Rare and scarce geese 23 Dec 2015 - 05 Jan 2016
As you’d expect, we’ve plenty of assorted honker and quacker action to report in the past fortnight. Snow Goose figured highly in the news with four blue morphs at Kemnay (Aberdeenshire) on 27th the most notable record. Taking the rest chronologically, a probable bird was reported over Hill Head (Hampshire) on 23rd – and confirmed sightings were in Cumbria at Campfield Marsh RSPB on Christmas Day, Anthorn on 29th December and again on 5th January at Newton Marsh, and Millom on 4th January. A further possible sighting came from Berney Marshes RSPB (Norfolk) on 4th.
The regular Cley (Norfolk) Black Brant remained in the area until 30th at least, with the Kilnsea (East Yorkshire) and West Mersea (Essex) adults also settled until 3rd. On Christmas Day two adults were seen in Essex on Dengie Marshes, with a further adult in Devon on Christmas Eve on the Exe Estuary. New Year’s Day saw on on Tetney Marshes (Lincolnshire), with this individual still there on 5th.
Amongst the Geese Formerly Known As Canada we have a Ridgeway’s Cackling Goose at Combe Hill Meadows (Gloucestershire) on 28th December, and in Co.Sligo from 23rd-30th the delightful duo of a Richardson’s Cackling and a Todd’s Canada Goose at Ballygilgan NR.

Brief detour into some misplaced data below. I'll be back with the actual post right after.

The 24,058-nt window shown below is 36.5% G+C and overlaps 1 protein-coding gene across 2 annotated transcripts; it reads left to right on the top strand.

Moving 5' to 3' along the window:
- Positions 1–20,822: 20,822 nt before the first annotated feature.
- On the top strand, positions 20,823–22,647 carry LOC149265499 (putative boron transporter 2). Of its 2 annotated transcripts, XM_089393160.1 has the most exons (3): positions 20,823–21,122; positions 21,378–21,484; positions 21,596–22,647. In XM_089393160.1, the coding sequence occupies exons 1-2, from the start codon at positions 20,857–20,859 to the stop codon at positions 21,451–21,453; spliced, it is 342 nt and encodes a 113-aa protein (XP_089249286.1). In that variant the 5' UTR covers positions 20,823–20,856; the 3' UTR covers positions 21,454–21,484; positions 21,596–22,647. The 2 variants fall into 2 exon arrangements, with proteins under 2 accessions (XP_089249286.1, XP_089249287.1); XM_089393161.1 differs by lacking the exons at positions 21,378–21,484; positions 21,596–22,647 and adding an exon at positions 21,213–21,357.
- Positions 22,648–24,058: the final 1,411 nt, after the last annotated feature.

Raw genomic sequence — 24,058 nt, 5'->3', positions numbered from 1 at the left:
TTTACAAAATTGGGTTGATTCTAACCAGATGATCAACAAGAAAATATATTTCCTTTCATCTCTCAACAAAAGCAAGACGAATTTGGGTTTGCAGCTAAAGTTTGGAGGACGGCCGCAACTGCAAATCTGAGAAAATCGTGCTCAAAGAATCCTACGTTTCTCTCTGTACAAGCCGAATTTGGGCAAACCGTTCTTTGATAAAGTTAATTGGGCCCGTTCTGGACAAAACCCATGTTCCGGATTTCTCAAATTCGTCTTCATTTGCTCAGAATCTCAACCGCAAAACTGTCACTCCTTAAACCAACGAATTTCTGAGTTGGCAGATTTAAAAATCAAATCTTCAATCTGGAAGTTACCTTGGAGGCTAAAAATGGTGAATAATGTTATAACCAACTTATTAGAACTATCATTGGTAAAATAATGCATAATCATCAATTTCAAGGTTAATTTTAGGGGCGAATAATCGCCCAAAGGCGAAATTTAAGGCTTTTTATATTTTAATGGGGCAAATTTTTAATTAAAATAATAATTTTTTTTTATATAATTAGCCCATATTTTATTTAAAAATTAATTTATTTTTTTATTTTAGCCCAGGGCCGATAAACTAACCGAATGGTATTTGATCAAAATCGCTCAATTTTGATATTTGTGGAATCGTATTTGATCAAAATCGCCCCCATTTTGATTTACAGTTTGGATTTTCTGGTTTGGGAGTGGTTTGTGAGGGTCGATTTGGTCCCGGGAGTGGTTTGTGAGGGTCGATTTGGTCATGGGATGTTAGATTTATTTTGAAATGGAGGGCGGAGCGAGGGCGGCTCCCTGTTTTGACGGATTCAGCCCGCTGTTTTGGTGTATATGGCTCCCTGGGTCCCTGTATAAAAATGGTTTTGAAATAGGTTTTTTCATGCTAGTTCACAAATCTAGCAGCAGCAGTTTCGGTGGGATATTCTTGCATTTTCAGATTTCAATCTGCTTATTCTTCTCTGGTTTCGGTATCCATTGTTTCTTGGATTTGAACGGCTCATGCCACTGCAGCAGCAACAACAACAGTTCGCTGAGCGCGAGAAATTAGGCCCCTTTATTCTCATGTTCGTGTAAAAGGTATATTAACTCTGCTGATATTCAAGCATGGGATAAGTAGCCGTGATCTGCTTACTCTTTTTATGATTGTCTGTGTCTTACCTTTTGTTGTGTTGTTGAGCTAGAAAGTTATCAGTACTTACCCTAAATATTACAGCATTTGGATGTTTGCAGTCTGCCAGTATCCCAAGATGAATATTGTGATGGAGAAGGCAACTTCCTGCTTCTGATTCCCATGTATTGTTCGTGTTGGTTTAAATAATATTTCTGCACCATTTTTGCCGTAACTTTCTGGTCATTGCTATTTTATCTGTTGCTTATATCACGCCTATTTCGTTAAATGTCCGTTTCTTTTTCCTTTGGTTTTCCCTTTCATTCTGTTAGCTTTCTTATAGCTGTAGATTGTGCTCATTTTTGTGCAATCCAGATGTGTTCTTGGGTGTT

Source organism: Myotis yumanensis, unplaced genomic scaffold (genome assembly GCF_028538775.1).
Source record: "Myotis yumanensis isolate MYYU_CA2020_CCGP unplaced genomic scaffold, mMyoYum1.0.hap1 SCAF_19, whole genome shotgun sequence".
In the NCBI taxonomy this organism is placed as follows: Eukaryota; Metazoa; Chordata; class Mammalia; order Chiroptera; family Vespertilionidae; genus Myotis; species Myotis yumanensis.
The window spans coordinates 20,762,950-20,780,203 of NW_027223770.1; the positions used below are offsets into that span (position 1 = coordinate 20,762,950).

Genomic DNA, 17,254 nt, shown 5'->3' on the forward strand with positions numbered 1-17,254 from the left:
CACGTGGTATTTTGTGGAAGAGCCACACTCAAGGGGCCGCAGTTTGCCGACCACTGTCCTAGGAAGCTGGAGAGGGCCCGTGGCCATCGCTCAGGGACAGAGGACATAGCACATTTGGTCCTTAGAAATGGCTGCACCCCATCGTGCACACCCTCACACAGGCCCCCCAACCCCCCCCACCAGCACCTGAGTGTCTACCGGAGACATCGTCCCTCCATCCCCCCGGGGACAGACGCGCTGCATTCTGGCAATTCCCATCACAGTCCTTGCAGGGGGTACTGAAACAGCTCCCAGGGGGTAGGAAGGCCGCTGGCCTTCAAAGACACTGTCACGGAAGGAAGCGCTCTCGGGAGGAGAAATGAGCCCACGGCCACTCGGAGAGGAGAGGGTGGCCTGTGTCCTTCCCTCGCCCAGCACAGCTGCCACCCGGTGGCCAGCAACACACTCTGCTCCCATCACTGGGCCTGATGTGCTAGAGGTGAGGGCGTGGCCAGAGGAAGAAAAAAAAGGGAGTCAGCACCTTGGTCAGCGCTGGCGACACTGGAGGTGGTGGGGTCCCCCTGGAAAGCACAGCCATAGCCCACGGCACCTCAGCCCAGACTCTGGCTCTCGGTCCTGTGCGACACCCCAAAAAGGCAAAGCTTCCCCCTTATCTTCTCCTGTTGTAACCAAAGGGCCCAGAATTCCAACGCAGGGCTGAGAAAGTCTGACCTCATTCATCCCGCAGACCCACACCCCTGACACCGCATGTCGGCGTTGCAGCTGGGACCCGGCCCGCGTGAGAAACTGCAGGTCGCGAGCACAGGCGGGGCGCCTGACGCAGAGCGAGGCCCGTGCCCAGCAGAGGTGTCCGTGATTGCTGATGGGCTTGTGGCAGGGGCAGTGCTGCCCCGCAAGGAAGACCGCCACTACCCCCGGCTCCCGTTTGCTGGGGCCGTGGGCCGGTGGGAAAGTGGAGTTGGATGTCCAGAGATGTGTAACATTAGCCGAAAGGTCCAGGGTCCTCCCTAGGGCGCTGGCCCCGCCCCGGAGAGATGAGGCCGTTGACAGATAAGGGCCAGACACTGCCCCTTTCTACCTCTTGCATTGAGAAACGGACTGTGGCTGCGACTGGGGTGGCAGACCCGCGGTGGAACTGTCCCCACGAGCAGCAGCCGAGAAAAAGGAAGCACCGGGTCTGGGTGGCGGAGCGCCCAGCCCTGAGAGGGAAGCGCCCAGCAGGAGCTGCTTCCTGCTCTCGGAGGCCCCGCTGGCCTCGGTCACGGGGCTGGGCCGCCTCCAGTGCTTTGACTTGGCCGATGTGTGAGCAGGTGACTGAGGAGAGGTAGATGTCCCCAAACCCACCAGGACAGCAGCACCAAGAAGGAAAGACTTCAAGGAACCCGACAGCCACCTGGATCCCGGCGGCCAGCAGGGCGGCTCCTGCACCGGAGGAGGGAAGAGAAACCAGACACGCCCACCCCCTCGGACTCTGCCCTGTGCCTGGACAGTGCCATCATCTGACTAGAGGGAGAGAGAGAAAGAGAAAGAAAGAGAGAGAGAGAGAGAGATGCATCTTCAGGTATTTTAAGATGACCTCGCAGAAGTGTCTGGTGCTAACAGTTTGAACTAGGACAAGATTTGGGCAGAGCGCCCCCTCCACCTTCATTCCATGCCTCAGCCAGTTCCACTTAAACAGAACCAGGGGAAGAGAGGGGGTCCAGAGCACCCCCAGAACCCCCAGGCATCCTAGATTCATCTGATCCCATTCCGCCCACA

Rare and scarce ducks 23 Dec 2015 - 05 Jan 2016
The returning drake Lesser Scaup remained at Dozmary Pool, on Bodmin Moor (Cornwall) until 5th, while the Somerset drake was still at Chew Valley Lake until 5th also.
Scotland laid claim to four Ring-necked Ducks during the fortnight – on Orkney a drake remained at Loch of Skaill until 31st; Dumfries & Galloway held a drake at Milton Loch until 30th and a first-winter drake still at Caerlaverock WWT until 5th January; and a drake was at Pitlochry (Perth & Kinross) again until 4th.
English records came principally from Hampshire where at Rooksbury Mill LNR two females remained until 5th; further sightings came in the form of another female at Hilton GP (Derbyshire) on 30th December and the drake still at Bray GP until 5th.
Three Irish records complete the set – a drake at Ballyshunnock Reservoirs (Co.Waterford) on Christmas Eve; a drake still on Boxing Day at Lough Skean (Co.Sligo); and a drake on 27th at Ovens (Co.Cork).